Vortexes or Not, Sedona's Landscape Is Enchanting

The awesome Arizona landscape that lured early Western movie makers and, later, New Age energy-vortex seekers to Sedona is still mesmerizing, providing hikers with excellent trails below fire-red cliffs and along cascading creeks.

Arizona Highway 89A links Sedona with Flagstaff, 30 miles to the north, and is one of America's great scenic drives. Along the way, a dozen trail heads tempt hikers with the promise of 1,000-foot sandstone walls towering above lush Oak Creek Canyon.

The best trails for first-time Sedona hikers are in Oak Creek Canyon, only a few miles north of town. Most paths here are routed near creeks, which run all year and offer opportunities for a swim.

Paradise, alas, isn't free. Visitors must buy the Red Rock Pass ($5), which permits you to park in Coconino National Forest. (The permits are sold at ATM-like machines in Sedona.) But this fee is reasonable because it includes a day-use pass for the forest and a map ($4 value).

However, an additional $5 fee is required for parking at each of the more attractive trail heads, such as Call of the Canyon and Grasshopper Point. Visiting popular Slide Rock State Park costs another $5. By the time my family reached Sedona (where everything is expensive), we had spent $20 on trail admissions alone.

Still, the experience was worthwhile. My family's hike along the West Fork of Oak Creek was among the best walks we've enjoyed. What follows is a description of that hike, followed by short rundowns of two other stops along Arizona 89A.

Directions to the trail head: From Sedona, drive 10.5 miles north to the signed Call of the Canyon trail head on the left, the start of the West Fork Trail.

The hike: West Fork Trail takes visitors into a spectacular narrow canyon, combining a dramatic tour of red-rock country with a gentle walk in the woods. The footpath crisscrosses the West Fork of Oak Creek, offering a superb sampling of the Red Rock-Secret Mountain Wilderness Area.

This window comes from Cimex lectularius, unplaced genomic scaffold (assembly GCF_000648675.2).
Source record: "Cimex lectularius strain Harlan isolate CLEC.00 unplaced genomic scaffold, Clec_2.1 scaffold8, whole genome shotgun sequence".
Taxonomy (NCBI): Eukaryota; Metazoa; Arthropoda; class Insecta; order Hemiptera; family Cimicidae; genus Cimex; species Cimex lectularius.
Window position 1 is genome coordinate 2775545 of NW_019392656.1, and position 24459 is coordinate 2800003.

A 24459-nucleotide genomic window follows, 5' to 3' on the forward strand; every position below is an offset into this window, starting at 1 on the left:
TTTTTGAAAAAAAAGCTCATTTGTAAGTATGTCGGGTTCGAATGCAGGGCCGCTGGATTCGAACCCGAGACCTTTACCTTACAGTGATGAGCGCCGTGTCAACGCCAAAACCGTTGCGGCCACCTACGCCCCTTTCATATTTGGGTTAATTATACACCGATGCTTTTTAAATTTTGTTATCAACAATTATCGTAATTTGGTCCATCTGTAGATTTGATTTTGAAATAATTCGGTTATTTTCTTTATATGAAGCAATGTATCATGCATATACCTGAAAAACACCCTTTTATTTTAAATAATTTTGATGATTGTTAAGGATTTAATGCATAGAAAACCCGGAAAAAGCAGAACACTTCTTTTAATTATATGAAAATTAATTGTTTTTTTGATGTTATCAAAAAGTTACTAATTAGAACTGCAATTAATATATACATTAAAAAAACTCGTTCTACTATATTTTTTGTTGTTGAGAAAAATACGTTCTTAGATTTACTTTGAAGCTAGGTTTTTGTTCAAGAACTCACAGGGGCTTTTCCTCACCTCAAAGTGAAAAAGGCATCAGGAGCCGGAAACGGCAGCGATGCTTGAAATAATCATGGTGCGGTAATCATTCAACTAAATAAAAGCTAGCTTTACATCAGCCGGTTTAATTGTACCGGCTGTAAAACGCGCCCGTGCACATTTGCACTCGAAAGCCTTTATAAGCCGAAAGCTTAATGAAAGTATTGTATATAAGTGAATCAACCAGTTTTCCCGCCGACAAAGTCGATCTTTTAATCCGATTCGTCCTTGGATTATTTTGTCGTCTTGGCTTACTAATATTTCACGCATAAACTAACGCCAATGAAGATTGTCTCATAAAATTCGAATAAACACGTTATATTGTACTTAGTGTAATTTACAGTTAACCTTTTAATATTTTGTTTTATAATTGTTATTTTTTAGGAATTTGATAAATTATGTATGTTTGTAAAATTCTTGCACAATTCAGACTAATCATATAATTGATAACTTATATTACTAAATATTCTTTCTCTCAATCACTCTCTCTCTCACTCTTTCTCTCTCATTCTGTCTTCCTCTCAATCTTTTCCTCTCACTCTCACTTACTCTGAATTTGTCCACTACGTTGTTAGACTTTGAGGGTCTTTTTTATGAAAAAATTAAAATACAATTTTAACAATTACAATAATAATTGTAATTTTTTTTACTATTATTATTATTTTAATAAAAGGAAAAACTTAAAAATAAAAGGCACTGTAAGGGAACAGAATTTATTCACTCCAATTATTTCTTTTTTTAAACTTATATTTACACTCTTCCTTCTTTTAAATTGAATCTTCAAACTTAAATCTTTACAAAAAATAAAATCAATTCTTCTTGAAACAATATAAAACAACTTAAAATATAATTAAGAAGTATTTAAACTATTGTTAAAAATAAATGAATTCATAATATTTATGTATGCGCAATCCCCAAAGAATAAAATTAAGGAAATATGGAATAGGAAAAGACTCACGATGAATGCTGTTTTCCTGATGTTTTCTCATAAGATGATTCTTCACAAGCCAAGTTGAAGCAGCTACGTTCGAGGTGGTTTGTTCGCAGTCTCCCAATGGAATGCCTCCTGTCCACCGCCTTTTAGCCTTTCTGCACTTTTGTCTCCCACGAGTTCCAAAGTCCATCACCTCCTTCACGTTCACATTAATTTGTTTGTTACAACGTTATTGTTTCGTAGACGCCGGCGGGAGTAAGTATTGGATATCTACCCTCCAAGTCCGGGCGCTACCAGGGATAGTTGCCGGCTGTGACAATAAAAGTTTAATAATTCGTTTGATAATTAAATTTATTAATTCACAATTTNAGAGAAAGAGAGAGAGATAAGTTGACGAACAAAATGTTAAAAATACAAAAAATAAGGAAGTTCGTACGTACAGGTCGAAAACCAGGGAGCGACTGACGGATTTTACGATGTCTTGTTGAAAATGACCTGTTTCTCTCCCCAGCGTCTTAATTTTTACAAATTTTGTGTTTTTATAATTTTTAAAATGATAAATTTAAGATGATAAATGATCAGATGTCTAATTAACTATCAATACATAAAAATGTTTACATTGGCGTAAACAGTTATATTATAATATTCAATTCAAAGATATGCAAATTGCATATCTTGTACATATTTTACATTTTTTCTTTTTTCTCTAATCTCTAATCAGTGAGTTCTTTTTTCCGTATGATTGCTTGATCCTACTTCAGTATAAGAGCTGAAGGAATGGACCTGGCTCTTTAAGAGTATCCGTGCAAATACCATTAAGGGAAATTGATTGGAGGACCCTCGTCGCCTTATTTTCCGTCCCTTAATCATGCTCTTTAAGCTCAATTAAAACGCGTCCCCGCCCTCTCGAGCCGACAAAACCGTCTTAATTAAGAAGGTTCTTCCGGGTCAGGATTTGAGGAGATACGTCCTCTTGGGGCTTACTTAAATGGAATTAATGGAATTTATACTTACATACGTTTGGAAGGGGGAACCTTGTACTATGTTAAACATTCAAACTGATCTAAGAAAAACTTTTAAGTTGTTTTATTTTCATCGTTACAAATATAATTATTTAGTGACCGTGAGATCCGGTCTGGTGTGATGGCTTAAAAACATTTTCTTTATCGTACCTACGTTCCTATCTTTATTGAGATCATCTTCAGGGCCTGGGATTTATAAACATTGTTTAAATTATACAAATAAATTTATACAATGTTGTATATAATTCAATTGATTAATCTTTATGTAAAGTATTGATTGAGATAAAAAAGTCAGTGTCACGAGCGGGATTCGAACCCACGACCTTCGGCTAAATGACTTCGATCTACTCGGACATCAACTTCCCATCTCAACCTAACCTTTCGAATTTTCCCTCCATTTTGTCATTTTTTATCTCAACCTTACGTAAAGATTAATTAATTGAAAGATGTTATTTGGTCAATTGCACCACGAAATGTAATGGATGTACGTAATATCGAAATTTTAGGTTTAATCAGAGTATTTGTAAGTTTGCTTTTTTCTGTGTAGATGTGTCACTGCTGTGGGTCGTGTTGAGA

The canyon is packed with a marvelous assortment of trees: Arizona walnut, cottonwood, ash, Douglas fir, maple, oak and ponderosa pine. Columbine, lupine and Arizona rose splash seasonal color. Fields of ferns and tangles of wild grape also thrive here.

A quarter-mile from the trail head, we watched a bear cub cross a meadow and climb into a tree for a nap. We were fascinated but nervous--where was Mama Bear? After spying on the little bear for a while, we continued up the trail past lush foliage, soaring sandstone cliffs, delightful swimming holes and young Forest Service workers piling huge flat stones to mark creek crossings.

Most hikers travel a mile or two up the canyon before turning around; others trek almost three miles to the end of the marked trail. Experienced hikers and backpackers can continue on a mostly unmarked route for about 10 miles more up the canyon.

The drive from Sedona to the West Fork Trail has two other stops worth noting: Grasshopper Point and Slide Rock.

Grasshopper Point is 2.5 miles north of Sedona. It's marked with a signed turnoff on the right side of Arizona 89A. Here you'll find the start of Allen's Bend Trail, a one-mile round trip. Visitors often make the short walk downstream to the swimming hole at the base of sandstone cliffs; few venture upstream, less than half a mile to the north, where secluded swimming and sunning spots are located.

Water also is the draw at Slide Rock State Park, about seven miles north of Sedona off Arizona 89A. Here visitors can slide down slick rock chutes and relax in rock-rimmed pools.

My daughter Sophia, 9, loved Slide Rock, though I never got to join her in the water. (I spent the time giving first aid to a park visitor who had slipped and hurt her head.)

One trail leads to the swim area, while a second runs along Oak Creek; a third, the Clifftop Nature Trail, loops above the creek. Visitors can expect a mile or so of hiking total on these routes.

For more of John McKinney's tips, visit http://www.thetrailmaster.com.


West Fork Trail

WHERE: Red Rock Secret Mountain Wilderness Area, Coconino National Forest

DISTANCE: From Call of the Canyon to end of maintained trail is 5.5 miles round trip with 100-foot elevation gain.

TERRAIN: Multicolored cliffs, lush forest.

HIGHLIGHTS: Arizona's red-rock country at its most magnificent.

DEGREE OF DIFFICULTY: Easy to moderate

FOR MORE INFORMATION: Sedona Chamber of Commerce, tel. (520) 282-7722; Coconino National Forest, Sedona Ranger station, tel. (520) 282-4119

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